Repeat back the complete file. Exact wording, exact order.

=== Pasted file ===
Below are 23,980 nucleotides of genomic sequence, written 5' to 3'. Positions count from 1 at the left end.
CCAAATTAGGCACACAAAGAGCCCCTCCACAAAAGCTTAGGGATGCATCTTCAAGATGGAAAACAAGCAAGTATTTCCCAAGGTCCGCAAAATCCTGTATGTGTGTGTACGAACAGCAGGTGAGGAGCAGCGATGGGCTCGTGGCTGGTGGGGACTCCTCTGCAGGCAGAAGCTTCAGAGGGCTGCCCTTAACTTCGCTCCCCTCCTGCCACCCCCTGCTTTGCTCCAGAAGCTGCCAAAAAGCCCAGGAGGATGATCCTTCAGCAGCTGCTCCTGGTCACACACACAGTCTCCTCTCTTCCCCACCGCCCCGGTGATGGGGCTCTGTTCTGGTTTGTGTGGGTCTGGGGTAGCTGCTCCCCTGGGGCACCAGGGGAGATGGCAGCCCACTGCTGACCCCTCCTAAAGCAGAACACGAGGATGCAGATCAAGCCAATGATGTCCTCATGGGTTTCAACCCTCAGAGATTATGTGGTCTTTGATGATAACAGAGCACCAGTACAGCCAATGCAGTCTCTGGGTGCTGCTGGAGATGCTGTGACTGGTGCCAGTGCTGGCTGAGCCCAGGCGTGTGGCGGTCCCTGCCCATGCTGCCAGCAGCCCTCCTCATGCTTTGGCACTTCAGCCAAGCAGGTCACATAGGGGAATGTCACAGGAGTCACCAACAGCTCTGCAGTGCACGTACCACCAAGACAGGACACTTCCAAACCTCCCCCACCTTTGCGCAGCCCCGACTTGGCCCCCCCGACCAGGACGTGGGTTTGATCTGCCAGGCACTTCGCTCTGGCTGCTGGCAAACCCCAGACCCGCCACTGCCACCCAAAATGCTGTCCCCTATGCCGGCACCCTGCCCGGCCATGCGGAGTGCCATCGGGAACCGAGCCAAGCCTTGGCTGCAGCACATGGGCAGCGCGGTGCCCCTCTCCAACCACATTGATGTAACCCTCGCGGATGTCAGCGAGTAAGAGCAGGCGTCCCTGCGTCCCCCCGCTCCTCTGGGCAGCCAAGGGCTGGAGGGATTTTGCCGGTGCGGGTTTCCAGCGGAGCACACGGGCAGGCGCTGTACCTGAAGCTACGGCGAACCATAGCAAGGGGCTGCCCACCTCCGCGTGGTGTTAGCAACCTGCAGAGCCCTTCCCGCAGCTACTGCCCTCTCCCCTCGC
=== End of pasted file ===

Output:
Below are 23,980 nucleotides of genomic sequence, written 5' to 3'. Positions count from 1 at the left end.
CCAAATTAGGCACACAAAGAGCCCCTCCACAAAAGCTTAGGGATGCATCTTCAAGATGGAAAACAAGCAAGTATTTCCCAAGGTCCGCAAAATCCTGTATGTGTGTGTACGAACAGCAGGTGAGGAGCAGCGATGGGCTCGTGGCTGGTGGGGACTCCTCTGCAGGCAGAAGCTTCAGAGGGCTGCCCTTAACTTCGCTCCCCTCCTGCCACCCCCTGCTTTGCTCCAGAAGCTGCCAAAAAGCCCAGGAGGATGATCCTTCAGCAGCTGCTCCTGGTCACACACACAGTCTCCTCTCTTCCCCACCGCCCCGGTGATGGGGCTCTGTTCTGGTTTGTGTGGGTCTGGGGTAGCTGCTCCCCTGGGGCACCAGGGGAGATGGCAGCCCACTGCTGACCCCTCCTAAAGCAGAACACGAGGATGCAGATCAAGCCAATGATGTCCTCATGGGTTTCAACCCTCAGAGATTATGTGGTCTTTGATGATAACAGAGCACCAGTACAGCCAATGCAGTCTCTGGGTGCTGCTGGAGATGCTGTGACTGGTGCCAGTGCTGGCTGAGCCCAGGCGTGTGGCGGTCCCTGCCCATGCTGCCAGCAGCCCTCCTCATGCTTTGGCACTTCAGCCAAGCAGGTCACATAGGGGAATGTCACAGGAGTCACCAACAGCTCTGCAGTGCACGTACCACCAAGACAGGACACTTCCAAACCTCCCCCACCTTTGCGCAGCCCCGACTTGGCCCCCCCGACCAGGACGTGGGTTTGATCTGCCAGGCACTTCGCTCTGGCTGCTGGCAAACCCCAGACCCGCCACTGCCACCCAAAATGCTGTCCCCTATGCCGGCACCCTGCCCGGCCATGCGGAGTGCCATCGGGAACCGAGCCAAGCCTTGGCTGCAGCACATGGGCAGCGCGGTGCCCCTCTCCAACCACATTGATGTAACCCTCGCGGATGTCAGCGAGTAAGAGCAGGCGTCCCTGCGTCCCCCCGCTCCTCTGGGCAGCCAAGGGCTGGAGGGATTTTGCCGGTGCGGGTTTCCAGCGGAGCACACGGGCAGGCGCTGTACCTGAAGCTACGGCGAACCATAGCAAGGGGCTGCCCACCTCCGCGTGGTGTTAGCAACCTGCAGAGCCCTTCCCGCAGCTACTGCCCTCTCCCCTCGC